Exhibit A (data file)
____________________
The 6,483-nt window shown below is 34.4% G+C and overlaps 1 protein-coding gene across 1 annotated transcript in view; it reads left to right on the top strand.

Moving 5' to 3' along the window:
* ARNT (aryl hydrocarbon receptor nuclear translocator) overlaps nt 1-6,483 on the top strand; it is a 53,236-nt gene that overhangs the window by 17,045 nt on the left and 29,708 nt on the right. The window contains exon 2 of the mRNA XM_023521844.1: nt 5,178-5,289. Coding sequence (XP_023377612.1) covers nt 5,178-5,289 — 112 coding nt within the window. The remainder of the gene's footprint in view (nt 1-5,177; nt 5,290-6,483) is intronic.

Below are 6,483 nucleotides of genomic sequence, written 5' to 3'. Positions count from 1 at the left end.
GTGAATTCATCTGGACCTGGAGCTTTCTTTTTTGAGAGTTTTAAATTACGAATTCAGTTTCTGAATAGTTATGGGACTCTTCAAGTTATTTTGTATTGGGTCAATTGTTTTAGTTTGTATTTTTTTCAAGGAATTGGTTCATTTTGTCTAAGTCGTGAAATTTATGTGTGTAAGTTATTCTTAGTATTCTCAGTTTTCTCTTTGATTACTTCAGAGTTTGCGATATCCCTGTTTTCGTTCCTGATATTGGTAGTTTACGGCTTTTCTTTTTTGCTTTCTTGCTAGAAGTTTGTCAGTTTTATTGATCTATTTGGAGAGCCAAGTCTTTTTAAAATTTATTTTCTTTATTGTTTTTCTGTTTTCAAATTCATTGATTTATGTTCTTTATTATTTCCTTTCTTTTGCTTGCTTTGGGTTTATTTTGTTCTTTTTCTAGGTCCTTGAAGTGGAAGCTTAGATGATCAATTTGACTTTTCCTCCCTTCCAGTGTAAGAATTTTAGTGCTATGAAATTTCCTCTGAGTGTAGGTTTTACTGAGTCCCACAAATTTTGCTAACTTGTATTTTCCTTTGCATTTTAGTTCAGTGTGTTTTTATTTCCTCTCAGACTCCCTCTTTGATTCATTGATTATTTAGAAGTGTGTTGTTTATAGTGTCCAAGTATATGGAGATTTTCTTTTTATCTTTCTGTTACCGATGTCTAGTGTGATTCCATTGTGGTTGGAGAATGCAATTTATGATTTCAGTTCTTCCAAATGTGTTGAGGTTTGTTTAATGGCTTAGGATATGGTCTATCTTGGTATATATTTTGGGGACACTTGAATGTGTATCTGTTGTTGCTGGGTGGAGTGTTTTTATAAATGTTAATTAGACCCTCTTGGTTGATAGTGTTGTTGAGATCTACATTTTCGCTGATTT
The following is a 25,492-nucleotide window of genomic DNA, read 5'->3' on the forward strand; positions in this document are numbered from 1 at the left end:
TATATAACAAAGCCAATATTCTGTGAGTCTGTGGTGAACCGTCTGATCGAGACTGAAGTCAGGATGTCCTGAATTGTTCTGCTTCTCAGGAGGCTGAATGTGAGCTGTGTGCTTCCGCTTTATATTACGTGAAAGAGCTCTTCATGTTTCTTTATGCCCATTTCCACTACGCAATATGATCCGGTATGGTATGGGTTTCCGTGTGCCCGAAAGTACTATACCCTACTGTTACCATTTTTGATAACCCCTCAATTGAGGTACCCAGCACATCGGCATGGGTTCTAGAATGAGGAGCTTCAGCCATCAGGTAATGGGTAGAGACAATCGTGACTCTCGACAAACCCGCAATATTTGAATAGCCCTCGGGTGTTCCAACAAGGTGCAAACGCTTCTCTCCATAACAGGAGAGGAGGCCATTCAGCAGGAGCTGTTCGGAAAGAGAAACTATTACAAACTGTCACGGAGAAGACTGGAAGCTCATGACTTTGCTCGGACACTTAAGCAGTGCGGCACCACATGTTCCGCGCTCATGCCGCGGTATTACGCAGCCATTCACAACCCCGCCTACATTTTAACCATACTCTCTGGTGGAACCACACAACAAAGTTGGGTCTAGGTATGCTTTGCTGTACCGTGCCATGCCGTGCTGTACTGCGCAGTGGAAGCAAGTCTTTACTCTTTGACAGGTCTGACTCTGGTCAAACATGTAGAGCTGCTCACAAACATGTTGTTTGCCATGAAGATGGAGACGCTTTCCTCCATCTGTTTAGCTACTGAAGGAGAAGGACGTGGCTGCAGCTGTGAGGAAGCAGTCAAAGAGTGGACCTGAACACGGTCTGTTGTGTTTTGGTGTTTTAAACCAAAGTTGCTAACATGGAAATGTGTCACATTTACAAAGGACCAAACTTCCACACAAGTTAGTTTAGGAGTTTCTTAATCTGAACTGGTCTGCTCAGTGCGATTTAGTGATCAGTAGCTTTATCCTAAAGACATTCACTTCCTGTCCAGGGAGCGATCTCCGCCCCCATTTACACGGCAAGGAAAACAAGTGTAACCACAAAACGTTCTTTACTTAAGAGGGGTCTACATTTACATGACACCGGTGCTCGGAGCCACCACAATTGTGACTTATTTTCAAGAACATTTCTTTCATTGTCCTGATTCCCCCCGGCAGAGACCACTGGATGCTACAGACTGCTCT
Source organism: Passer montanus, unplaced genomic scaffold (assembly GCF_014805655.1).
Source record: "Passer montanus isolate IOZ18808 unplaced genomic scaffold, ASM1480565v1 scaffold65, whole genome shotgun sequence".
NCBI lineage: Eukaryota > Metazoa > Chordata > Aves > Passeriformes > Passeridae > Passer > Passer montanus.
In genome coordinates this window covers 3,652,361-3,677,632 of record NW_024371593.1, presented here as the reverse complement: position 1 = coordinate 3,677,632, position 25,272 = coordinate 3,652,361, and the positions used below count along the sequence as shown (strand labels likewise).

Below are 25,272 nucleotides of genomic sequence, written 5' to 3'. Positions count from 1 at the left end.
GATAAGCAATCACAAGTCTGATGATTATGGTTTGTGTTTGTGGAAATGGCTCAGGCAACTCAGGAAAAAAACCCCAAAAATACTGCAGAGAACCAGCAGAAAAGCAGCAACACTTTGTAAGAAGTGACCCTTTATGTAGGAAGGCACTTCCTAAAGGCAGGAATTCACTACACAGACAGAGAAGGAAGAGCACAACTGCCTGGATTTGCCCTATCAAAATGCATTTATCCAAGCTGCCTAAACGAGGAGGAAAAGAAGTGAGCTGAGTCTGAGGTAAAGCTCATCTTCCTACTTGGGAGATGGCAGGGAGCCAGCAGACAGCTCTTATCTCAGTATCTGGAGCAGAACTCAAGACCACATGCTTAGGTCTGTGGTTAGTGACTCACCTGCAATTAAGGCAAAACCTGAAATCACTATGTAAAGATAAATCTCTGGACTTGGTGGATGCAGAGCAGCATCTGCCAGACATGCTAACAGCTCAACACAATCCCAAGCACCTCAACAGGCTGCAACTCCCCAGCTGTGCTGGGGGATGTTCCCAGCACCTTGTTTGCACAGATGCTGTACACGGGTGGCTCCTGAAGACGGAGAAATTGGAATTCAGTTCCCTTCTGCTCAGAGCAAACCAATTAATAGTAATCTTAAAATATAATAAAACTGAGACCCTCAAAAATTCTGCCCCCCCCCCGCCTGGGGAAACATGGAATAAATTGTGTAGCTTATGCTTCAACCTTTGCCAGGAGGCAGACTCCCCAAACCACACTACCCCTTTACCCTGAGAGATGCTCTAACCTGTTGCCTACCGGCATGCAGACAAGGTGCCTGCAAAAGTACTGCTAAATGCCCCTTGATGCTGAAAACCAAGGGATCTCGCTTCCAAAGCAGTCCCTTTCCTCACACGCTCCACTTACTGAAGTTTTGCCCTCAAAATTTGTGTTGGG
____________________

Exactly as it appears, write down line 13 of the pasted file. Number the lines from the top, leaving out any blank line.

GATAAGCAATCACAAGTCTGATGATTATGGTTTGTGTTTGTGGAAATGGCTCAGGCAACTCAGGAAAAAAACCCCAAAAATACTGCAGAGAACCAGCAGAAAAGCAGCAACACTTTGTAAGAAGTGACCCTTTATGTAGGAAGGCACTTCCTAAAGGCAGGAATTCACTACACAGACAGAGAAGGAAGAGCACAACTGCCTGGATTTGCCCTATCAAAATGCATTTATCCAAGCTGCCTAAACGAGGAGGAAAAGAAGTGAGCTGAGTCTGAGGTAAAGCTCATCTTCCTACTTGGGAGATGGCAGGGAGCCAGCAGACAGCTCTTATCTCAGTATCTGGAGCAGAACTCAAGACCACATGCTTAGGTCTGTGGTTAGTGACTCACCTGCAATTAAGGCAAAACCTGAAATCACTATGTAAAGATAAATCTCTGGACTTGGTGGATGCAGAGCAGCATCTGCCAGACATGCTAACAGCTCAACACAATCCCAAGCACCTCAACAGGCTGCAACTCCCCAGCTGTGCTGGGGGATGTTCCCAGCACCTTGTTTGCACAGATGCTGTACACGGGTGGCTCCTGAAGACGGAGAAATTGGAATTCAGTTCCCTTCTGCTCAGAGCAAACCAATTAATAGTAATCTTAAAATATAATAAAACTGAGACCCTCAAAAATTCTGCCCCCCCCCCGCCTGGGGAAACATGGAATAAATTGTGTAGCTTATGCTTCAACCTTTGCCAGGAGGCAGACTCCCCAAACCACACTACCCCTTTACCCTGAGAGATGCTCTAACCTGTTGCCTACCGGCATGCAGACAAGGTGCCTGCAAAAGTACTGCTAAATGCCCCTTGATGCTGAAAACCAAGGGATCTCGCTTCCAAAGCAGTCCCTTTCCTCACACGCTCCACTTACTGAAGTTTTGCCCTCAAAATTTGTGTTGGG